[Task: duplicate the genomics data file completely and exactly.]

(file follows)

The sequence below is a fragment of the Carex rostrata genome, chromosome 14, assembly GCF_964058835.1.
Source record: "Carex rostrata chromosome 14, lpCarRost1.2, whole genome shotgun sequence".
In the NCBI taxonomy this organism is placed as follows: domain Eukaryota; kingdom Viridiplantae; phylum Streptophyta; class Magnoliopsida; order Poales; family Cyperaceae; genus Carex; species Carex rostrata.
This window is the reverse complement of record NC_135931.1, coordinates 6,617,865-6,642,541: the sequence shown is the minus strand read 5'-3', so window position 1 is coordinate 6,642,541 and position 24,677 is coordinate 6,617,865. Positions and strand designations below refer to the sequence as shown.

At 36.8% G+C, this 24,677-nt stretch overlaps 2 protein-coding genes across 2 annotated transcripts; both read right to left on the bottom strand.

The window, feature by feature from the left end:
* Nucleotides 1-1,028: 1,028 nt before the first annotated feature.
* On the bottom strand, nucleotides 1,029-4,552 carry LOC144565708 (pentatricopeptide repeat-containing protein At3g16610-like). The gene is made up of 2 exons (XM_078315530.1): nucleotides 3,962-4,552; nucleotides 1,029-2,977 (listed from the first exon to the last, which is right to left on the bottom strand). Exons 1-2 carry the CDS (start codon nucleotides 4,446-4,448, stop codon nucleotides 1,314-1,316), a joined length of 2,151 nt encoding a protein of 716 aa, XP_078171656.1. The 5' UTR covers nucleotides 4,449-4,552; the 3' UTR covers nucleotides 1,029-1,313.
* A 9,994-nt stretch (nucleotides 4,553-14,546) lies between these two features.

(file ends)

The sequence below is a fragment of the Carex rostrata genome, chromosome 14, assembly GCF_964058835.1.
Source record: "Carex rostrata chromosome 14, lpCarRost1.2, whole genome shotgun sequence".
In the NCBI taxonomy this organism is placed as follows: domain Eukaryota; kingdom Viridiplantae; phylum Streptophyta; class Magnoliopsida; order Poales; family Cyperaceae; genus Carex; species Carex rostrata.
This window is the reverse complement of record NC_135931.1, coordinates 6,617,865-6,642,541: the sequence shown is the minus strand read 5'-3', so window position 1 is coordinate 6,642,541 and position 24,677 is coordinate 6,617,865. Positions and strand designations below refer to the sequence as shown.

At 36.8% G+C, this 24,677-nt stretch overlaps 2 protein-coding genes across 2 annotated transcripts; both read right to left on the bottom strand.

The window, feature by feature from the left end:
* Nucleotides 1-1,028: 1,028 nt before the first annotated feature.
* On the bottom strand, nucleotides 1,029-4,552 carry LOC144565708 (pentatricopeptide repeat-containing protein At3g16610-like). The gene is made up of 2 exons (XM_078315530.1): nucleotides 3,962-4,552; nucleotides 1,029-2,977 (listed from the first exon to the last, which is right to left on the bottom strand). Exons 1-2 carry the CDS (start codon nucleotides 4,446-4,448, stop codon nucleotides 1,314-1,316), a joined length of 2,151 nt encoding a protein of 716 aa, XP_078171656.1. The 5' UTR covers nucleotides 4,449-4,552; the 3' UTR covers nucleotides 1,029-1,313.
* A 9,994-nt stretch (nucleotides 4,553-14,546) lies between these two features.